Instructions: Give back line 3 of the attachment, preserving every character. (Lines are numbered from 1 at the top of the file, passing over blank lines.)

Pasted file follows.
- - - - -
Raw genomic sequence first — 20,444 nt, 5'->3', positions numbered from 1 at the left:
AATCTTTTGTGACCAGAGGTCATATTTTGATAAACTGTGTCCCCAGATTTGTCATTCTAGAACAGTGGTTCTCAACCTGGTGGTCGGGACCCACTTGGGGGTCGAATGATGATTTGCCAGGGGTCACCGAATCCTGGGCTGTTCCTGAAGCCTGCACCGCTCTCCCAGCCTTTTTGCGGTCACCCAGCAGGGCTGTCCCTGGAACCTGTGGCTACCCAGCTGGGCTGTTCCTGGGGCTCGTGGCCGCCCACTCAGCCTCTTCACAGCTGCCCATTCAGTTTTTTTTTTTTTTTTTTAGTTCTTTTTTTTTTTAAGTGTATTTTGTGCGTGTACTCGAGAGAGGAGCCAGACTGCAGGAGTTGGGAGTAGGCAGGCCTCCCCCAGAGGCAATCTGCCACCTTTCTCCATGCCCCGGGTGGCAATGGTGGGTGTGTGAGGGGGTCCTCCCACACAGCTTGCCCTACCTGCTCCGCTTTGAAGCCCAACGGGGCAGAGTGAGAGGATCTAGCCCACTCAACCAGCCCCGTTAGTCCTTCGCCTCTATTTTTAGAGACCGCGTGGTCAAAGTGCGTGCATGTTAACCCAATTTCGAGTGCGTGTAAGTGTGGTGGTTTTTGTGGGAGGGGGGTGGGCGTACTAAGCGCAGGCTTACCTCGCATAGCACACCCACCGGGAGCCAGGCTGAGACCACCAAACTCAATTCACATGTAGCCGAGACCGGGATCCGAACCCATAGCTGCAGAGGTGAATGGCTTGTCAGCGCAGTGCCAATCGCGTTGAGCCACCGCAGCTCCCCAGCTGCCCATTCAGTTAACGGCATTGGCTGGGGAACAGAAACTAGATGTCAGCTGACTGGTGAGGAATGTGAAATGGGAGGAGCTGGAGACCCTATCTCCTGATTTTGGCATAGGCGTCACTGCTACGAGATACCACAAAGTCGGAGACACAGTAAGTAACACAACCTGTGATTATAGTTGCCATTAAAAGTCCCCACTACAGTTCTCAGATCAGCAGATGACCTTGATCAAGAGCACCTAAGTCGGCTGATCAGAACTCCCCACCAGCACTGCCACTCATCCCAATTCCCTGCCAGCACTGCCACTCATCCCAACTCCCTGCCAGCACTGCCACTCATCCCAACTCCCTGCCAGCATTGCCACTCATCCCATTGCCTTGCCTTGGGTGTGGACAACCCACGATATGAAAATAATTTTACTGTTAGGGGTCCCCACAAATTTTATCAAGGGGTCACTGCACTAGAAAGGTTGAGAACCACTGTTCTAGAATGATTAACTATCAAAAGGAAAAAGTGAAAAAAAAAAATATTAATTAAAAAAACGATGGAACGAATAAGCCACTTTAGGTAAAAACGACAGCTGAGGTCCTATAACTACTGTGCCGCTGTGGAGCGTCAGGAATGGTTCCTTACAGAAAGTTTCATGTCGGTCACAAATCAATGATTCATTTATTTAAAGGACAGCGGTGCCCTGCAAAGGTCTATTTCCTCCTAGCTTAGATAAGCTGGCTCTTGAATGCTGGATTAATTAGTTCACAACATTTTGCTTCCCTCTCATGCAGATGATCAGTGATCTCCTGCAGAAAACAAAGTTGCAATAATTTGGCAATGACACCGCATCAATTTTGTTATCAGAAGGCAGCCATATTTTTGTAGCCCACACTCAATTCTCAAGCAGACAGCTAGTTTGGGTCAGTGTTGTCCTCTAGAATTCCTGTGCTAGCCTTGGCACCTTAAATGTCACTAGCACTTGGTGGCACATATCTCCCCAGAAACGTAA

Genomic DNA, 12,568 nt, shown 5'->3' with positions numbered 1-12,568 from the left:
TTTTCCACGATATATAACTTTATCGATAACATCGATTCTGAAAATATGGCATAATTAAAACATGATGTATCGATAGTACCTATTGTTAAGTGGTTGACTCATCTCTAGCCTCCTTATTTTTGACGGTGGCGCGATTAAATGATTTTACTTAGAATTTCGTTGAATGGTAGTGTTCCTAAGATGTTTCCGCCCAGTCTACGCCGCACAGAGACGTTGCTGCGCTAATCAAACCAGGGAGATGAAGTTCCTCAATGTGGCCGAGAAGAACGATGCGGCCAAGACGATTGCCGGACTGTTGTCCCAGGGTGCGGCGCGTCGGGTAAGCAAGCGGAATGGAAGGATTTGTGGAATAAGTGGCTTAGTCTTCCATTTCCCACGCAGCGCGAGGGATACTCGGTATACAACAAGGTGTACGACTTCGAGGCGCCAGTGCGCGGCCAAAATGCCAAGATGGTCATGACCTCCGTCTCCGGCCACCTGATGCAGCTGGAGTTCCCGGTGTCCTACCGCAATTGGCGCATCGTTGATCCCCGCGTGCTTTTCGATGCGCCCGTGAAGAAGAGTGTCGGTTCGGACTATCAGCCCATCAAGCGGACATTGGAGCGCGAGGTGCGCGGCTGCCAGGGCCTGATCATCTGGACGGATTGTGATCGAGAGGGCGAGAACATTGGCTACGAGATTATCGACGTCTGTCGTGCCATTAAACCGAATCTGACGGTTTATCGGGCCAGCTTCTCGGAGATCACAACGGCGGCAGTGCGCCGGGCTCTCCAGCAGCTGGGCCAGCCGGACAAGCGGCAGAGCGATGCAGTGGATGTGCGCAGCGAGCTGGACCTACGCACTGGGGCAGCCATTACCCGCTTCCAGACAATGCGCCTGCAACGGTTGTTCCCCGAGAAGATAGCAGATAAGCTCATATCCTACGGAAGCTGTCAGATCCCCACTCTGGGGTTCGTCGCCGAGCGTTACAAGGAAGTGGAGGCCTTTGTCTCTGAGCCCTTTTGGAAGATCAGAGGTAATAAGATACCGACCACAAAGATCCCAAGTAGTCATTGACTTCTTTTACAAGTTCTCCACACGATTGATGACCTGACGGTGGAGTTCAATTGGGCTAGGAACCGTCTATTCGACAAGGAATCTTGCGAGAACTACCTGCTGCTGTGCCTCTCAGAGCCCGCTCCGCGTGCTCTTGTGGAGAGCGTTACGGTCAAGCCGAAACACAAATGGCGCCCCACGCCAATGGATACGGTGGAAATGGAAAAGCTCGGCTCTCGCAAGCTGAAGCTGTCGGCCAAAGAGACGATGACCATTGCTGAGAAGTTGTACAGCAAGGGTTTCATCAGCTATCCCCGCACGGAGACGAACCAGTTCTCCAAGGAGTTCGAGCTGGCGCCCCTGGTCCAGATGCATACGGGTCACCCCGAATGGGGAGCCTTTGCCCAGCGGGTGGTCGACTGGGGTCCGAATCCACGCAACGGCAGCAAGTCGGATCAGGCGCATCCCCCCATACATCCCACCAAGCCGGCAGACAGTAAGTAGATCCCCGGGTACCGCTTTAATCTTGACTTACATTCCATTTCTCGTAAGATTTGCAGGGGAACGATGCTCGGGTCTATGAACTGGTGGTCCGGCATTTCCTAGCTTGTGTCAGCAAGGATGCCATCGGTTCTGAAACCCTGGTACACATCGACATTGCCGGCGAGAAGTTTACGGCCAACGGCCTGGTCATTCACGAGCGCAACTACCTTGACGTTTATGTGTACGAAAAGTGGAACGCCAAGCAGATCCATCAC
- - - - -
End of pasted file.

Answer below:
Genomic DNA, 12,568 nt, shown 5'->3' with positions numbered 1-12,568 from the left: